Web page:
Arthritis is inflammation of a joint with loss of cartilage (the smooth surface covering the end of each bone in the joint). In some severe cases, bone spurs can form and wear down the surrounding bone at the joint. There are several forms of arthritis. The most common type is osteoarthritis, which is typical age-related “wear and tear” of the joint also called degenerative arthritis. Other forms of arthritis include autoimmune arthritis such as rheumatoid arthritis. Post-traumatic arthritis occurs after a serious injury to a joint with damage of the cartilage or after a chronic rotator cuff tear. Infectious arthritis occurs after a joint infection.
Arthritis can affect any joint, including the shoulder. Although arthritis is often painful, occasionally the deterioration of the joint does not cause pain and goes unnoticed. Arthritis is often a gradual process taking years to develop. Typical symptoms of arthritis include pain with motion of the joint, and sometimes there can be pain at rest. There may be stiffness or limited ability to move the joint and some patients have popping or clicking when moving the joint.
Typically, treatment for arthritis includes decreasing the pain and inflammation in more mild cases. Joint replacement is recommended in more severe cases that have not responded to less invasive treatment. Anti-inflammatory medicine such as oral NSAIDs (Ibuprofen, Naproxen or Meloxicam) can help reduce the pain and inflammation of an arthritic joint. Topical NSAIDs such as Diclofenac or Voltaren Gel are another option to help with arthritis pain, however the shoulder joint is quite deep under muscle, and topical ointments may not be able to penetrate into the joint. Anti-inflammatory supplements such as Glucosamine, turmeric, CBD, or tart cherry extract have helped reduce arthritis pain and inflammation in some people. Cortisone injections are another option to temporarily help the pain from shoulder arthritis. Other treatments include: gentle range of motion exercises, heat, massage, and physical therapy. Typically we do not recommend wearing a sling or immobilizing a shoulder joint with arthritis, as this typically causes worsening stiffness and pain in the shoulder.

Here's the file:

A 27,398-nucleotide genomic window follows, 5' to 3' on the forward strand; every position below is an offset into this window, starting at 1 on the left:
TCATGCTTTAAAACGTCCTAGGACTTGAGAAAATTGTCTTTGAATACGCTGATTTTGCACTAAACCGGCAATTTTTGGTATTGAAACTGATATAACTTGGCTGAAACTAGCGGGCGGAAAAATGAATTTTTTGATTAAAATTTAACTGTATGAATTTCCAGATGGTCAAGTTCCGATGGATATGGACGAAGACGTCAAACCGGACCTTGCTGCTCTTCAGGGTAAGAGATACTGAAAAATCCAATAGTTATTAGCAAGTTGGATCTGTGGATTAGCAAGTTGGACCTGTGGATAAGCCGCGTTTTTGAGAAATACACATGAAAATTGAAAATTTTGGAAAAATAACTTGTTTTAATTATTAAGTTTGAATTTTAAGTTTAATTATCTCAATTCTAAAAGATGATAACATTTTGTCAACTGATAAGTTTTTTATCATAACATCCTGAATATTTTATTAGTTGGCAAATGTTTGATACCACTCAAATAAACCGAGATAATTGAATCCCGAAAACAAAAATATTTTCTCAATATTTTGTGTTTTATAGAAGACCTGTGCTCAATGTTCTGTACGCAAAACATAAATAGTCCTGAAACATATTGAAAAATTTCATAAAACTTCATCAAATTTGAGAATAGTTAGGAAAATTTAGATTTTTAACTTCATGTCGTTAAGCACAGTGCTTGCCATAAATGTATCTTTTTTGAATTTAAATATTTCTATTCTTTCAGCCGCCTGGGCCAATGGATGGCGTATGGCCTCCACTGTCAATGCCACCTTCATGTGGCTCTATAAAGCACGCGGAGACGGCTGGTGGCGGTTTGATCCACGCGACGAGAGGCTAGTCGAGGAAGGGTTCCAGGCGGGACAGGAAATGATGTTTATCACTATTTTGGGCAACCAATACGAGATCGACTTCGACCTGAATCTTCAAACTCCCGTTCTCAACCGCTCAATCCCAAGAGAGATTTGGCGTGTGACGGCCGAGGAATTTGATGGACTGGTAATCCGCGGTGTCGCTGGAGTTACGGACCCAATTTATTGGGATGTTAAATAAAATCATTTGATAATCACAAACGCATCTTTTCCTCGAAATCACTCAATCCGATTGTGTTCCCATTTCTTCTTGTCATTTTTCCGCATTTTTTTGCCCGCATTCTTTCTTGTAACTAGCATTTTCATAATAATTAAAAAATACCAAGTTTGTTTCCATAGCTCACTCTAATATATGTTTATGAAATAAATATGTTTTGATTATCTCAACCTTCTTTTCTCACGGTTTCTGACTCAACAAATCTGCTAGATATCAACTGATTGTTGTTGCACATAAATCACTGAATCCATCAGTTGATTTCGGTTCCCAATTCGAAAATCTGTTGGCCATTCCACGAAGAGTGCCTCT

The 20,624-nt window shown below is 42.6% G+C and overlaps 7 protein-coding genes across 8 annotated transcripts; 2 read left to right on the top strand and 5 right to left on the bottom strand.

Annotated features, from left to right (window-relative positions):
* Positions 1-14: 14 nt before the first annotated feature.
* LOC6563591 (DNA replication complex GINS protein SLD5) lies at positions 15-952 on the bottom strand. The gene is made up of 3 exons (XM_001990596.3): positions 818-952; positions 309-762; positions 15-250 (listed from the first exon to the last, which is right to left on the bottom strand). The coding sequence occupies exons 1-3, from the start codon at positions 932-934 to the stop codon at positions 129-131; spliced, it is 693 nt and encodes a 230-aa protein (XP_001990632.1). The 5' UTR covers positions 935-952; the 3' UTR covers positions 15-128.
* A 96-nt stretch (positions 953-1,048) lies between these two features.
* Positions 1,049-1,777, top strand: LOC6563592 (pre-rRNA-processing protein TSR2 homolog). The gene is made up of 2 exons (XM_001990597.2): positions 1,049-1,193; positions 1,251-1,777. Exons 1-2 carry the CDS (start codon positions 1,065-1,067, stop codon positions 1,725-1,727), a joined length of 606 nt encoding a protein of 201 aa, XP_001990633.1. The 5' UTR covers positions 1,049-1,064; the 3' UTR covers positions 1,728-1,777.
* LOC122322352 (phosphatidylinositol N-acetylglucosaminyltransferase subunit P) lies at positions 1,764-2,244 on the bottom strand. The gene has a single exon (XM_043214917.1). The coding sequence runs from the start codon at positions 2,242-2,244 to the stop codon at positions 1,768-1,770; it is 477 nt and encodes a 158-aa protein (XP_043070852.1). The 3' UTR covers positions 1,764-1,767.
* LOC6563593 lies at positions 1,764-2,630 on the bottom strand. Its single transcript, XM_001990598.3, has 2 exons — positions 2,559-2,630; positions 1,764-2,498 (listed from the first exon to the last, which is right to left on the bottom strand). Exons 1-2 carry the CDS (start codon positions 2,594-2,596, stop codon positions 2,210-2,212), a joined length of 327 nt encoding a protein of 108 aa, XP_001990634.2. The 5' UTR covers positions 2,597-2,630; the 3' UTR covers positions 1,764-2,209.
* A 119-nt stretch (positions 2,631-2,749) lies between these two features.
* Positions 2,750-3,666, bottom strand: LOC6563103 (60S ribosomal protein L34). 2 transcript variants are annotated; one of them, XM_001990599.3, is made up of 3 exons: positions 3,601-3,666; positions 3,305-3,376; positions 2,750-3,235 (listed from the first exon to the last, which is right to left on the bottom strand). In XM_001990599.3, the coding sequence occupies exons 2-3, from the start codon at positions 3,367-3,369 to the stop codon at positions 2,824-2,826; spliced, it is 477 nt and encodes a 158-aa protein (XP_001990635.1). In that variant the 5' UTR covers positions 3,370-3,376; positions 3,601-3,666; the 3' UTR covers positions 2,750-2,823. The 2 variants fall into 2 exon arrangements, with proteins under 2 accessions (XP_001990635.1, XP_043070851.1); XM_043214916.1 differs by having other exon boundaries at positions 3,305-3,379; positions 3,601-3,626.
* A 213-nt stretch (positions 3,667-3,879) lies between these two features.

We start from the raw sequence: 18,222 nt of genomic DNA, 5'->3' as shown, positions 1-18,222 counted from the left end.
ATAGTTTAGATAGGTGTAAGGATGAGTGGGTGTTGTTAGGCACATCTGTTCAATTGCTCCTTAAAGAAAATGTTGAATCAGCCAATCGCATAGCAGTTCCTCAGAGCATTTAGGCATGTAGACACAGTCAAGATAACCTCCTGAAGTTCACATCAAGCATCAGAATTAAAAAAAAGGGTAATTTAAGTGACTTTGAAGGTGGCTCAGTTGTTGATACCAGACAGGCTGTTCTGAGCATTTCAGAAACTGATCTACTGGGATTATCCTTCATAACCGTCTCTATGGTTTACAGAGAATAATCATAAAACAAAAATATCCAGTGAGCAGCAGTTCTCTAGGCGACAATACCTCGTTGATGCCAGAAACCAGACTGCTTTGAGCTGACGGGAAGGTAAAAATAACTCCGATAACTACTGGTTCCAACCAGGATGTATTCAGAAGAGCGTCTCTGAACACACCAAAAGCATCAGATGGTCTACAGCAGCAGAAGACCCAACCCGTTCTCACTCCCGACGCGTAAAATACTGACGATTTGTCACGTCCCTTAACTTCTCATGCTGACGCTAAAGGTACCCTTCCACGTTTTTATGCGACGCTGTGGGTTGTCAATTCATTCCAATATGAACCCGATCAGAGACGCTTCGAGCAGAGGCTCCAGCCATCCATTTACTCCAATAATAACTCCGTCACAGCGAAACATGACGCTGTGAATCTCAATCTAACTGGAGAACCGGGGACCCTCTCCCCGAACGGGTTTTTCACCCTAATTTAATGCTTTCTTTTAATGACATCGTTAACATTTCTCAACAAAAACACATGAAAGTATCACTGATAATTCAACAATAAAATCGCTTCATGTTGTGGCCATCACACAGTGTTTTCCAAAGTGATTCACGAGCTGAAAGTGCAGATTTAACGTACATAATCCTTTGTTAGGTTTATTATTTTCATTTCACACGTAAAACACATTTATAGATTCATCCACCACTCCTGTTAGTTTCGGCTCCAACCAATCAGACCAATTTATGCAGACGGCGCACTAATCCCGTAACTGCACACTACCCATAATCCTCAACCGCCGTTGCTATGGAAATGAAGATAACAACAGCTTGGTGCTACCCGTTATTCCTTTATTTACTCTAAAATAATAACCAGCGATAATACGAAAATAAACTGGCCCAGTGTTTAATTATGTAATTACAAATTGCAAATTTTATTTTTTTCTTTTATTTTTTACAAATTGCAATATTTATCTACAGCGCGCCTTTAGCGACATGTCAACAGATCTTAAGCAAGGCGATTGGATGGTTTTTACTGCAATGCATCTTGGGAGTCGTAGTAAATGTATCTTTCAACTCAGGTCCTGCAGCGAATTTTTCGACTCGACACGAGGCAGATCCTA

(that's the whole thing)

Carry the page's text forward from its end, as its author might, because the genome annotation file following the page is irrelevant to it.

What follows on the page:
Unfortunately there is still no way to regrow cartilage that has been destroyed by arthritis. There is much research on this topic with some hopeful prospects of growing cartilage in a lab to be implanted in the joint and in using stem cells. There are several companies that claim they can regrow your cartilage by injecting stem cells, however this has not proven to be true in independent research studies. It seems that injecting stem cells may help temporarily decrease inflammation and pain, but unfortunately has not been able to regrow cartilage destroyed by arthritis. Raleigh Hand to Shoulder Center doctors do not inject stem cells for arthritis.
As a last resort, a total shoulder replacement is an option. For most cases of arthritis an anatomic total shoulder replacement is the best option for patients. However, for patients with arthritis related to a chronic rotator cuff tear, a reverse shoulder replacement is the best option to improve pain and restore motion and function of the shoulder joint. Shoulder replacement surgery is typically performed as an outpatient procedure in otherwise healthy patients, though some patients may need to spend the night at the facility. After surgery, the shoulder is immobilized for a while in a sling during the initial healing phase (typically 4-6 weeks) and then physical therapy is utilized to regain motion, strength and function of the shoulder.
If you have shoulder pain or think you may have shoulder arthritis, we encourage you to make an appointment with one of our physicians for further evaluation of your problem. Call Raleigh Hand to Shoulder Center to be evaluated by a board-certified upper extremity orthopedic surgeon.
Dr. George Edwards, III is a native of Raleigh and completed medical school and orthopedic surgery residency at UNC Medical Center in Chapel Hill. He completed a hand and upper extremity fellowship including shoulder at the University of Southern California (USC) Medical Center in Los Angeles. Dr. Edwards is board-certified in orthopedic surgery and hand surgery by the American Board of Orthopedic Surgeons.